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Salish Sea Sentinel | April 8, 2020

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The Face Inside

The Face Inside

Words and photos by Tricia Thomas

The transformation mask represents the spirit that was taken from native people by residential schools. It is called The Indian in the Child.   – Darren Blaney

One day Kai Blaney, son of Homalco councillor and artist Darren Blaney, came home from school with a surprising story.

When Kai’s fellow students were looking at an old photo of residential school students, they noticed the profound sadness in their eyes and thought it was because the children had perhaps simply missed a school field trip. Kai explained that the children looked so sad because they had been taken from their families when they were very young.

This inspired his father to create a piece of art in order to share the history and culture of his people with the students at Southgate Middle School in Campbell River. He designed a transformation mask to represent the spirit that was taken from native people by residential schools and called it The Indian in the Child’. Two other carvings of Raven and Wolf were mounted on either side of the mask on a large cedar plank.

The creation was unveiled at the school on May 6 and it will remain on display for students to observe and will become a part of teachings about the deep-rooted impacts of residential schools.

Darren shared what the carvings mean and how they reflected Homalco’s traditional creation story.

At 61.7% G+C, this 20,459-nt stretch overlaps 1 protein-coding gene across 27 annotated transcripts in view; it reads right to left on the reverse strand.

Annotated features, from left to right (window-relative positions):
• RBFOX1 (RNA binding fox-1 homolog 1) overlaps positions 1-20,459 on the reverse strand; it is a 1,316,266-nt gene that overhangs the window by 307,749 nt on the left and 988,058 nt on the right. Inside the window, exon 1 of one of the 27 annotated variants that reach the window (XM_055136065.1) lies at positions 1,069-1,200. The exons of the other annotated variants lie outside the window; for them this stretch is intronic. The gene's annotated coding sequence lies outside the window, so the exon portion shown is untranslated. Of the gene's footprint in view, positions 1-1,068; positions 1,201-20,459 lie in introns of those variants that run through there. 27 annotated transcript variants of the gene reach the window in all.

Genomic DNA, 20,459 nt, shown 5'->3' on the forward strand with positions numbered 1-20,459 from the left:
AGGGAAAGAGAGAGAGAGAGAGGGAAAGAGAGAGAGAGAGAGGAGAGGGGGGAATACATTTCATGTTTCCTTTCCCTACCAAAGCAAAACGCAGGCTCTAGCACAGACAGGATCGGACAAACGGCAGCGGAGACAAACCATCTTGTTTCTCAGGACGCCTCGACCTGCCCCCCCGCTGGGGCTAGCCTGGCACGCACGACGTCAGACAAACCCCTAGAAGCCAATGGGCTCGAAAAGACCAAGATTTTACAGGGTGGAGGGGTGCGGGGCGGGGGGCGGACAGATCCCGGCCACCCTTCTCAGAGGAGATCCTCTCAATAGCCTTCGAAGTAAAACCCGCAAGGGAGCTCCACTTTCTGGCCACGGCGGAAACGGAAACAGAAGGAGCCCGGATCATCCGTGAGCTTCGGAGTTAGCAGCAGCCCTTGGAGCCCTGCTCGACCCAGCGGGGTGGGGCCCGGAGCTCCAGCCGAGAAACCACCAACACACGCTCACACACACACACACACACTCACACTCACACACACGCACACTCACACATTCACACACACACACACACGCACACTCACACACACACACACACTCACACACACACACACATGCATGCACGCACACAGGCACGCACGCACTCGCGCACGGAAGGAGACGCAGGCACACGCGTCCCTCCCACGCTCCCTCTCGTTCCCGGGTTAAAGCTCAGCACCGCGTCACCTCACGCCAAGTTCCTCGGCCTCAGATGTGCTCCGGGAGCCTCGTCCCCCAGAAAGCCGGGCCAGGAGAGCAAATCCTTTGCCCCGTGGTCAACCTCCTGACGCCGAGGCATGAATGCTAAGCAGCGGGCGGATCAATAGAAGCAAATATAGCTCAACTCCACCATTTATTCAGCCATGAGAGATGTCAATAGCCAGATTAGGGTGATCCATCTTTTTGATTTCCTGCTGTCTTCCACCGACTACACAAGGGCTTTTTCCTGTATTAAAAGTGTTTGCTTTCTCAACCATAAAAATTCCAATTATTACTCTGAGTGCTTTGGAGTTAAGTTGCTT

Kai-opens-the-maskThe transformation mask is really two masks in one. The outer mask, made of yellow cedar, represents the colonialist methods that attempted to assimilate First Nations people. An inner mask of red cedar represents the child before residential school.

“When the children were taken out of their communities, the teachings were not that engrained in them so it was easy to wipe it away,” Darren said.

The carvings on each side of the mask also had a story, he said. “Raven, in traditional stories, was called upon to deal with any issues that arose. Raven brought our people together and is connecting us back to the land. The wolf is where our people come from, part of the creation story.”

Here is one version of the Homalco Creation Story.

Children were told not to play around the pine trees and not to play with the tree’s pitch because it was like a medicine. Although her grandmother warned her against playing near the trees, the girl did not listen. One day she went to the trees and played there. She ate the pitch and got pregnant.

She was banished from the village and made to live down by river where she dug clams for sustenance. Raven told the grandmother to give the girl a large horse-clam shell with an ember in it so she could have a fire and stay warm throughout the winter.

The girl gave birth to eleven puppies. The longhouses were just up from the beach where the puppies would sleep. The new mother would hear noises coming from the longhouses and would go up to take a look. Every time she went up and looked in the window it would be dark and they would all be sleeping.

One night, while down by the river, she placed her hat and cape on her clam digging stick, to appear as if she was digging for clams. She snuck up to the long house and peered into the window. The puppies had shed their skins and they were dancing naked, in human form, by the fire.

The mother went into the longhouse and threw all the skins onto the fire. Because of this the puppies had to remain human after that.

 

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